On my post about the Emergency Paper Towels, my friend Lauren commented that she is glad to get details about how we function without disposable towels. She has been embarrassed to ask, but she wants to know how we get along without some other modern conveniences.
First of all, no need to be embarrassed. (Why is it that whenever I say “Don’t be embarrassed” I always want to add “I like men without hair”? Seriously, it’s not like I’m some sort of Gypsy groupie. It’s just such a great line.) We are certainly not perfect environmentalists around here. We use disposable diapers – 7th Generation brand, which is better but still adding to the landfills. We used cloth for the first child, but London and LA had such water problems that we decided cloth and disposable would more or less be equivalent environmentally. And while I wanted to switch back to cloth with Lilah when we moved here, it seemed like at that point, we might as well just wait the last few months for her to be potty trained.
So, basically, we were lazy.
Second, I think it’s a great idea to share some of the things we do to reduce our negative ecological impact. The fact is that many of the things we do have become such a way of life that I don’t even think about them until I am in someone else’s house. There I am, chatting in a friend’s kitchen, and I see a pile of paper napkins and realize I haven’t seen such items for two months. When we order takeout (and don’t get me started on how guilty I feel about doing that when all those disposable packages arrive, but every now and then, even I don’t feel like cooking), we tell the folks at the Chinese restaurant not to bring disposable forks and napkins. Sometimes, they actually don’t bring them, so I really can go quite some time between paper-napkin sightings.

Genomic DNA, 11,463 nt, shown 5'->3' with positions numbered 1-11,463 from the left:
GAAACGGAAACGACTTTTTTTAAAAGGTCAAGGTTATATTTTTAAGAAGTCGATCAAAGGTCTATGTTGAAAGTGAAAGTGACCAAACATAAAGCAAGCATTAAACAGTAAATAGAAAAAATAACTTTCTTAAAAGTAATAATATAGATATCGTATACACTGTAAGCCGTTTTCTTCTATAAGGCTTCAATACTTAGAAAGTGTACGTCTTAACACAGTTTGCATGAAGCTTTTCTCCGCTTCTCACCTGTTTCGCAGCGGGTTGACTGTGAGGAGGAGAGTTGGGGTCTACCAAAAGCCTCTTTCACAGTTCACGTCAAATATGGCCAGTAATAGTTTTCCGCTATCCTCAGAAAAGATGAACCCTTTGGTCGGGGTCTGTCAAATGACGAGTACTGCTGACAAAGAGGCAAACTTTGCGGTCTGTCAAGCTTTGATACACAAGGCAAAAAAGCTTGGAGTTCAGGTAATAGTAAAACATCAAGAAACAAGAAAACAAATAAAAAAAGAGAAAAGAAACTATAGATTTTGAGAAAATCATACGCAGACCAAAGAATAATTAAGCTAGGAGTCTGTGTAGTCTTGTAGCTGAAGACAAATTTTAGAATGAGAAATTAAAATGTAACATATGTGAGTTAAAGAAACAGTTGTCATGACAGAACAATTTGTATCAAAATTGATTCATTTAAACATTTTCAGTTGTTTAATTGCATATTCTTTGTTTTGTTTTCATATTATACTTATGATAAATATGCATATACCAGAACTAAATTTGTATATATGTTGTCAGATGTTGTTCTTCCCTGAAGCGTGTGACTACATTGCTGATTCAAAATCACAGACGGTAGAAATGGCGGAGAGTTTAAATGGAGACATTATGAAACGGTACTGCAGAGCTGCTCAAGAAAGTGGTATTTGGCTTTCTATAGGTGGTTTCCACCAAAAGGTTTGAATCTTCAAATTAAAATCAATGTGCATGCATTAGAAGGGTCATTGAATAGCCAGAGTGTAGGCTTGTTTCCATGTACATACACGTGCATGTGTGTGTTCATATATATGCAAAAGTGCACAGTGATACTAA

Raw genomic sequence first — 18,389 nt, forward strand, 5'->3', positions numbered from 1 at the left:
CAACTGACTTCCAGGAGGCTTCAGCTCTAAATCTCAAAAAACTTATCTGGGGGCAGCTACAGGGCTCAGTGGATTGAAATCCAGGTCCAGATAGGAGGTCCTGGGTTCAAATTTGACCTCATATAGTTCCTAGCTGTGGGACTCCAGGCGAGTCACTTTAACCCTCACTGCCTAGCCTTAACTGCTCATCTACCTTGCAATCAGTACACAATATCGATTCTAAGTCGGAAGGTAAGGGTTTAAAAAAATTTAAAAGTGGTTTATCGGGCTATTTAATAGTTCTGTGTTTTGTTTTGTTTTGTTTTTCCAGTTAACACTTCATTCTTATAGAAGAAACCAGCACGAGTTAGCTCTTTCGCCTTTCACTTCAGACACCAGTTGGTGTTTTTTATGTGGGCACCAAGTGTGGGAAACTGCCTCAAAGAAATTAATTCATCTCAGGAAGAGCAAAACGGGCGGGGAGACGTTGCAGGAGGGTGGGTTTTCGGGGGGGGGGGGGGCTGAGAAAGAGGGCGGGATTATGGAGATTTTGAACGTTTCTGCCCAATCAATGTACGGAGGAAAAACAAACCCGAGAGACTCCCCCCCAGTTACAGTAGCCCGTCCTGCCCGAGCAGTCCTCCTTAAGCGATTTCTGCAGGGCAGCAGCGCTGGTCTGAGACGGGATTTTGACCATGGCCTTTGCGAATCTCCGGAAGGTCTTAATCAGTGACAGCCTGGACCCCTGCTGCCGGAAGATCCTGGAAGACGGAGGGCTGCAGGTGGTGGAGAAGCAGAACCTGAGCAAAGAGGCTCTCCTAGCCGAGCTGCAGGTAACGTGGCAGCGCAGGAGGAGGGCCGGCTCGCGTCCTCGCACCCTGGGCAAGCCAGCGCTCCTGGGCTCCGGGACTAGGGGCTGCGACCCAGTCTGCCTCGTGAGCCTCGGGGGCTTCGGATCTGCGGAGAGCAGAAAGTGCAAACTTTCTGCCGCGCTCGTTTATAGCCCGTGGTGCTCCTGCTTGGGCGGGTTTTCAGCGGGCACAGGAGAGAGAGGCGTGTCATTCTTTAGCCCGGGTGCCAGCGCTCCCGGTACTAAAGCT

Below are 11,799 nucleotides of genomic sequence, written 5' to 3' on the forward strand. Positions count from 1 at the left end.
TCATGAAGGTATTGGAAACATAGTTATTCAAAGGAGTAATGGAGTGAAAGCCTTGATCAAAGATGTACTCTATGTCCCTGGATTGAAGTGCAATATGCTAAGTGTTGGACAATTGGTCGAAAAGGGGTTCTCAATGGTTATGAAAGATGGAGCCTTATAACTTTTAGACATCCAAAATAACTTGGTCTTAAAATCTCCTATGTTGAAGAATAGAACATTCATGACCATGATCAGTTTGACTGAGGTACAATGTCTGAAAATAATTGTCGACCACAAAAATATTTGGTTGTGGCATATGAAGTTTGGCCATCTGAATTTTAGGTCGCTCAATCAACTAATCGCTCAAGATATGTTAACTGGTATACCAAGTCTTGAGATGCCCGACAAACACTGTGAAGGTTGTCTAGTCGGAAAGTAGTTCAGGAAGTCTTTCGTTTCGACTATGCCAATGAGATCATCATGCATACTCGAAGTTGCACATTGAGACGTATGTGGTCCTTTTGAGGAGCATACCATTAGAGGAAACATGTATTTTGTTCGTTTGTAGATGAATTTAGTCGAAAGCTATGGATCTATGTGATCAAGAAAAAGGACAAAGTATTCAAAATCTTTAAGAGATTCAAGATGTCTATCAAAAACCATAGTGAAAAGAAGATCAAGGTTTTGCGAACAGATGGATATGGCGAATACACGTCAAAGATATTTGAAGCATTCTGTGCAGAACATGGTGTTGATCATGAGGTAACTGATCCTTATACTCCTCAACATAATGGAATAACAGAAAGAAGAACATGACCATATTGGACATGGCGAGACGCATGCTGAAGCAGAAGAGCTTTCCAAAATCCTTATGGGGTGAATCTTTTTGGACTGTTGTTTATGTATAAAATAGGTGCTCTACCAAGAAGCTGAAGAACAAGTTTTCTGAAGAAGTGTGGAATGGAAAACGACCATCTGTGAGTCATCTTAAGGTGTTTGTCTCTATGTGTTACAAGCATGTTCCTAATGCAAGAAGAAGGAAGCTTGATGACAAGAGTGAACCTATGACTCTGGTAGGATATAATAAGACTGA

Anyway, the point is that the way we do things is so much a part of our lives that we don’t even think about it.
Lauren wanted to know how we do without plastic wrap. Truth is, we do use plastic wrap. We go through one roll about every eight to twelve months. We mostly use it when there is nothing else that would suit – although those times are fewer and fewer as we get used to other ways of preserving things. The one time I have used it in the last eight months was to wrap our menorah after Chanukah because it keeps the silver from tarnishing.
If we want to wrap something to put it in the fridge or freezer, we simply put it in one of our storage containers that has a lid. Most of ours are Pyrex, as we try to limit our use of plastic. We save glass peanut butter, honey, and jam jars to reuse, so we store food in those, too. If we are storing something in a bowl without a lid, we just cover it with a plate, and we often store soup right in the pot, covering it with a lid.
If someone is at our house and is taking home something, we wrap it in a cloth napkin or put it in a container. The containers almost always return. Our neighbors are forever returning our plates to us, usually at moments when I am screaming at the kids, but that’s a story for another time.
When wrapping food for lunches and picnics, we use reusable things. I love the stuff at reusablebags.com. I like Wrap-n-mats – awesome. There are several brands of reusable baggies, also quite good. Don’t put these things in the washing machine or dishwasher, though, as it tends to degrade the liner. (I must of course remind you to use as little water as possible when washing by turning off the tap after wetting the sponge, scrubbing, and then turning it back on just to rinse.)
I also got myself some reusable bread bags to freeze or refrigerate bread. My husband bought me a stunning bread box, which is the centerpiece of my impossibly messy kitchen. I store muffins and zucchini bread in my covered cake stand.
So, Lauren, long answer to short question. That’s how we avoid plastic wrap and baggies. What else do you want to know? Be careful what you ask, however, because I just might answer it.